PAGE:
The brake problem gave Loke a good long rest and he had plenty of energy to run.  The place I’d stopped to do my repair was near the top of a hill at the bottom of which sat the junction with the 280.  In an effort to avoid the larger 280, I’d plotted down a road almost directly across from the one I would be coming off of.  Google led me wrong again… sorta.  I guess there was SOMETHING just over the busy road that maybe had been used by wheels.  It looked more like a short tractor trail where white wrapped rolls of hay had been stored.  It wasn’t even dirt, but flattened grass.  I toyed with the idea of attempting it.  At least it wasn’t mud scattered with arm thick branches like the last ‘not really a road there’ incident last year.  The slope down to the hay bale storage area which might or might not have had a path continuing beyond was quite steep and being uncertain if my slick rear tire could get enough of a grip to get me back up, I chose to ride the 280.  After all, it was less than a mile.

A harrowing mile it was.  Rather like the 272 only hillier.  Again, I reminded myself I’d be stuck on roads like this while touring so… get used to it.  Naturally, more easy to say than to do, but I managed.  Even found time to enjoy some of the beauty of spring flowers and a blue sky rapidly losing all trace of clouds.

Rimbo Kyrka With Bell Tower Gate

I was only too glad when I came closer to Rimbo and a cycle path began.  I even had the convenience of a crosswalk over the 280 followed by another stretch of cycle path leading to Rimbo Kyrka.

Rimbo Kyrka was surprising.  Quite beautiful really and very, VERY busy.  People enjoyed the sun on the park-like grounds outside the church, some walked through the churchyard grounds.  And so friendly!  As I made my way up the last bit of hill and started looking for somewhere to lock the trike I was greeted with smiles, waves and cheery ‘Hej!’s.

Here, I had to leave Loke with the trike while I explored the grounds.  Even if there hadn’t been several signs forbidding dogs in the churchyard, I wouldn’t have taken Loke in with so many people.  I can understand why they wouldn’t want dogs in the churchyard given so many animal owners don’t have sense enough to keep them from using it as a latrine.  I don’t take Loke in with me when he’s not had a chance to go potty before I arrive and it’s an easy matter to keep him from marking gravestones and trees in the churchyard.  I found a place back from the picnic tables and people sprawling in the grass to tether Loke to a small tree.  He had nice thick shade from a spruce tree and left water with him.  He sat staring after me for a few seconds and then laid down without drinking.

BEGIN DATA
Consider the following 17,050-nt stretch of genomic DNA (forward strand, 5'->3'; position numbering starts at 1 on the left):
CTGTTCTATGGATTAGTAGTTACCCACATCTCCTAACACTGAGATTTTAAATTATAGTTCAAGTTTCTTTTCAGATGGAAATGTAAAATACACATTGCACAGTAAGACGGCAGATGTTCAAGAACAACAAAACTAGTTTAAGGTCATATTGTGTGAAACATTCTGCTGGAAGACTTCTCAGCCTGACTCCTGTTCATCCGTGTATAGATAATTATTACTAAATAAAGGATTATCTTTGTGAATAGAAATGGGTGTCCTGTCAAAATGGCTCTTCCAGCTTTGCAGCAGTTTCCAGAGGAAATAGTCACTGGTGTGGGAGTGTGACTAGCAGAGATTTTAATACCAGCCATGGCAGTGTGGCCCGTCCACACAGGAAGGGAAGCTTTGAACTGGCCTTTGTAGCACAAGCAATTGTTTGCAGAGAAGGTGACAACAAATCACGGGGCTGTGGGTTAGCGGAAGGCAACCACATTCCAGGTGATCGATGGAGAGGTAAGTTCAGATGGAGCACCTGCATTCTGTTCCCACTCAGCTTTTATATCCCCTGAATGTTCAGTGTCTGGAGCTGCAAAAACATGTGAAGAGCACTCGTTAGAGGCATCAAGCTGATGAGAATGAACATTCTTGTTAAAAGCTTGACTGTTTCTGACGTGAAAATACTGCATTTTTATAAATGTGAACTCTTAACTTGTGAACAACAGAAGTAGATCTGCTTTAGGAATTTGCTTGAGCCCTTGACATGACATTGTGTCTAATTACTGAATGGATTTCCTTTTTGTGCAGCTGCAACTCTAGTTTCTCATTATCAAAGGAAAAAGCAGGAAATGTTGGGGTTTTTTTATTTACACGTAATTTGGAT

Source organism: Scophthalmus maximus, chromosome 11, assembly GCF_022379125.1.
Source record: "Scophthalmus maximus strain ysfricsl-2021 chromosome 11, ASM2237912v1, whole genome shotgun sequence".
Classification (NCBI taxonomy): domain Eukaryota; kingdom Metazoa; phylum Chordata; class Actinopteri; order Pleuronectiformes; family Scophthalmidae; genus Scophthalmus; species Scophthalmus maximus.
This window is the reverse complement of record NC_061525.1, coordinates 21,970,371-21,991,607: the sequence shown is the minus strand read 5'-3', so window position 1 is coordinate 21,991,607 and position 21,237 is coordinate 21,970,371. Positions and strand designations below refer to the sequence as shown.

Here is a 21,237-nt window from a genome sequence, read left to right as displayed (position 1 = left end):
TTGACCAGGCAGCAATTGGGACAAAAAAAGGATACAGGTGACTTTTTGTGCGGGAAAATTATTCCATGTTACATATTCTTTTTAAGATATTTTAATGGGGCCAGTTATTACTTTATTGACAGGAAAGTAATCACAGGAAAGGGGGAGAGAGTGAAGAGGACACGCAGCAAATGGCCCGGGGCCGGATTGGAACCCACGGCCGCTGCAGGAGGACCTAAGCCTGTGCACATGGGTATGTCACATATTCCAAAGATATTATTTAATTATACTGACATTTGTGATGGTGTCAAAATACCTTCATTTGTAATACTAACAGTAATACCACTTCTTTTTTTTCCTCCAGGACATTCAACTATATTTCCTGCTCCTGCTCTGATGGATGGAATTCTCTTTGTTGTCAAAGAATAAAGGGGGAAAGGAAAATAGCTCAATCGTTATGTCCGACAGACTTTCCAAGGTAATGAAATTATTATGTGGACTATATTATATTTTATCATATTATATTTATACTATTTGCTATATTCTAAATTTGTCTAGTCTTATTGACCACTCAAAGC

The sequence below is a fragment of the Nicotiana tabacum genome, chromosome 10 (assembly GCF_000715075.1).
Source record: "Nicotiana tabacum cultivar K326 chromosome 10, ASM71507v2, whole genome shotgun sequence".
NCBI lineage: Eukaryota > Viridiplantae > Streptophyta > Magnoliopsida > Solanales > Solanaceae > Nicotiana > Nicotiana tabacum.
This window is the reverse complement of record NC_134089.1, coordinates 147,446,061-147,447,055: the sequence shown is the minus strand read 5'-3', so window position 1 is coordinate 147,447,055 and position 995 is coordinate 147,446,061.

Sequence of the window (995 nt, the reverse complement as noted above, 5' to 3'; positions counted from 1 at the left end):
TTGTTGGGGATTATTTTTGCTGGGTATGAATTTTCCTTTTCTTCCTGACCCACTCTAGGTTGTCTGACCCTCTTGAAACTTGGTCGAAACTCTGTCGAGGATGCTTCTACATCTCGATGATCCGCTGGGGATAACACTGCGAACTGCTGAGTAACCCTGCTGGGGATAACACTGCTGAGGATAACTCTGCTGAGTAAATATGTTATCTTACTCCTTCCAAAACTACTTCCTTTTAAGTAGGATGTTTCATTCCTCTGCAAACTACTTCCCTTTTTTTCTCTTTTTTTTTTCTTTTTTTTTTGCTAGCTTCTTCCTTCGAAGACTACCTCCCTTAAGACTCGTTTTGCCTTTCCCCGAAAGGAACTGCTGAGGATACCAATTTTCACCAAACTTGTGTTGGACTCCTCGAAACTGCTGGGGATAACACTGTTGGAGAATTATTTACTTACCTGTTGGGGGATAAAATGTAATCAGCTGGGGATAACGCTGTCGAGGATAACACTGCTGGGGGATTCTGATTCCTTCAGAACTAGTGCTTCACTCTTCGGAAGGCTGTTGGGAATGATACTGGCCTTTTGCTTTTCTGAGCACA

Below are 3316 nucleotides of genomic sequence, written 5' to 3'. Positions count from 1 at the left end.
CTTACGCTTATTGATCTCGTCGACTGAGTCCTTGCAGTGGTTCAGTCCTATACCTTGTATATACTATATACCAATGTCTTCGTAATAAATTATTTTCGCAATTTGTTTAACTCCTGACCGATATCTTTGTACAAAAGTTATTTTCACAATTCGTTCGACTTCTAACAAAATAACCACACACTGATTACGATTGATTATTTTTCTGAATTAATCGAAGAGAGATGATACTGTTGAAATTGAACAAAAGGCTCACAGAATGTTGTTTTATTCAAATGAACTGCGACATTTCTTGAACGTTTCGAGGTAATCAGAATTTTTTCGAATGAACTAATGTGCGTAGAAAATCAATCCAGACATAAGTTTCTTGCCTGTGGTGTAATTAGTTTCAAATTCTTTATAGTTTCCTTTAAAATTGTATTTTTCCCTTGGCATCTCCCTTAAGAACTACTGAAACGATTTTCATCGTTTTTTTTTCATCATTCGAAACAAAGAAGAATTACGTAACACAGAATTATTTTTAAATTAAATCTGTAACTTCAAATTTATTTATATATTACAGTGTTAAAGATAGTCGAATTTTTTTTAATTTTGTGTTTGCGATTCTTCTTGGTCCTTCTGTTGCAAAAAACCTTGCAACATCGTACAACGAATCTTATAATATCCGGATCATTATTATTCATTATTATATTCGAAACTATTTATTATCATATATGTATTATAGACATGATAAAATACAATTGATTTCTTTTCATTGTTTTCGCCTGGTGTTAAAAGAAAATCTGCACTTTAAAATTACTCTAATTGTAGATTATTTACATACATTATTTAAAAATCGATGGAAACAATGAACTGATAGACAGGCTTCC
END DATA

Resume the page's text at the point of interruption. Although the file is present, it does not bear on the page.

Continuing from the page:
Uppland's Runestone #515

The churchyard was one of the most manicured I’ve ever seen.  In one memorial garden near the first runestone I found.  The grass was fine and close clipped, verdant green even so early in the year.  I don’t think I saw a single weed around the base of any tree or gravestone.  Even right up against Uppland’s Runestone #515, the grass was short.

I was walking toward the church itself, beautifully faced with large slabs of mortared stone and arched windows, when a man hailed me.  Gray haired, but fit, he asked if I’d been the one cycling up the hill.  I answered if he meant the one with the white dog, then yes.  He was very chatty, asking about Loke, where had I cycled from, how far was I going, what kind of bike was that?  He also had comments about the weather and dogs in general.  20 minutes later we parted ways.

Uppland's Runestone #514

Near the front of the church, I found another stone, Uppland’s Runestone #514.  There weren’t any others I found, but in doing my research on Rimbo Kyrka, there is mention of Uppland’s Runestone #513 which is walled into the eastern wall of the choir.  I’ll have to pick it up the next time I’m cycling in the Rimbo area, provided the runes aren’t inward facing.  It’s annoying that I even LOOKED in the walls for stones.  Grrr.  Anyway….

I returned to Loke who still laid patiently in the shade for my return.  As we pedaled onward, I went in a wake of yet more smiles and even a few more conversations, though much shorter ones.  I followed the wrong road for about a mile before turning around and getting back on track.

Getting through Rimbo was easy enough with a nice cycle path.  That’s not to say Rimbo was particularly inspiring, but the only way to the next road was through the town.  I also had to pass through one of the seediest places in Sweden I’ve ever been to.  The central bus station.

Stone Bridge Under Cycle Path